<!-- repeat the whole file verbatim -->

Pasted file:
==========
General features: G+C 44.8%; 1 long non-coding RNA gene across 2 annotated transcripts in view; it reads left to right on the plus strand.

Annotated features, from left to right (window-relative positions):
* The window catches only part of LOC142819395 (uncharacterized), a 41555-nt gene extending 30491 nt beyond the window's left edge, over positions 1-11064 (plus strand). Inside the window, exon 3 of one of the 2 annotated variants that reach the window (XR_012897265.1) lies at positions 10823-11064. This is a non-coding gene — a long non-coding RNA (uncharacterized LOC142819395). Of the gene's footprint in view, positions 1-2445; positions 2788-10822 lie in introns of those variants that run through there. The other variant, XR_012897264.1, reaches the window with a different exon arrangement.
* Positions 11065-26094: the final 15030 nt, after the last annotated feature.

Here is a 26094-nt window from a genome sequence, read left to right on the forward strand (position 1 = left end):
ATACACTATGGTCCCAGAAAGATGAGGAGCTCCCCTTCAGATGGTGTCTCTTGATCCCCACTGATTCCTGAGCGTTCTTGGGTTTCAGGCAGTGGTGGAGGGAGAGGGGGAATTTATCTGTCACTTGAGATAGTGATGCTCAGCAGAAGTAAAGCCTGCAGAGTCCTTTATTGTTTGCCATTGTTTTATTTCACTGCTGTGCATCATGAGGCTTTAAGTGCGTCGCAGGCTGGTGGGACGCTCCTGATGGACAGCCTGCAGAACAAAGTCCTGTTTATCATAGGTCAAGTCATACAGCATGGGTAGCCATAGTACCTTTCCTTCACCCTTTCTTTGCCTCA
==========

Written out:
General features: G+C 44.8%; 1 long non-coding RNA gene across 2 annotated transcripts in view; it reads left to right on the plus strand.

Annotated features, from left to right (window-relative positions):
* The window catches only part of LOC142819395 (uncharacterized), a 41555-nt gene extending 30491 nt beyond the window's left edge, over positions 1-11064 (plus strand). Inside the window, exon 3 of one of the 2 annotated variants that reach the window (XR_012897265.1) lies at positions 10823-11064. This is a non-coding gene — a long non-coding RNA (uncharacterized LOC142819395). Of the gene's footprint in view, positions 1-2445; positions 2788-10822 lie in introns of those variants that run through there. The other variant, XR_012897264.1, reaches the window with a different exon arrangement.
* Positions 11065-26094: the final 15030 nt, after the last annotated feature.

Here is a 26094-nt window from a genome sequence, read left to right on the forward strand (position 1 = left end):
ATACACTATGGTCCCAGAAAGATGAGGAGCTCCCCTTCAGATGGTGTCTCTTGATCCCCACTGATTCCTGAGCGTTCTTGGGTTTCAGGCAGTGGTGGAGGGAGAGGGGGAATTTATCTGTCACTTGAGATAGTGATGCTCAGCAGAAGTAAAGCCTGCAGAGTCCTTTATTGTTTGCCATTGTTTTATTTCACTGCTGTGCATCATGAGGCTTTAAGTGCGTCGCAGGCTGGTGGGACGCTCCTGATGGACAGCCTGCAGAACAAAGTCCTGTTTATCATAGGTCAAGTCATACAGCATGGGTAGCCATAGTACCTTTCCTTCACCCTTTCTTTGCCTCA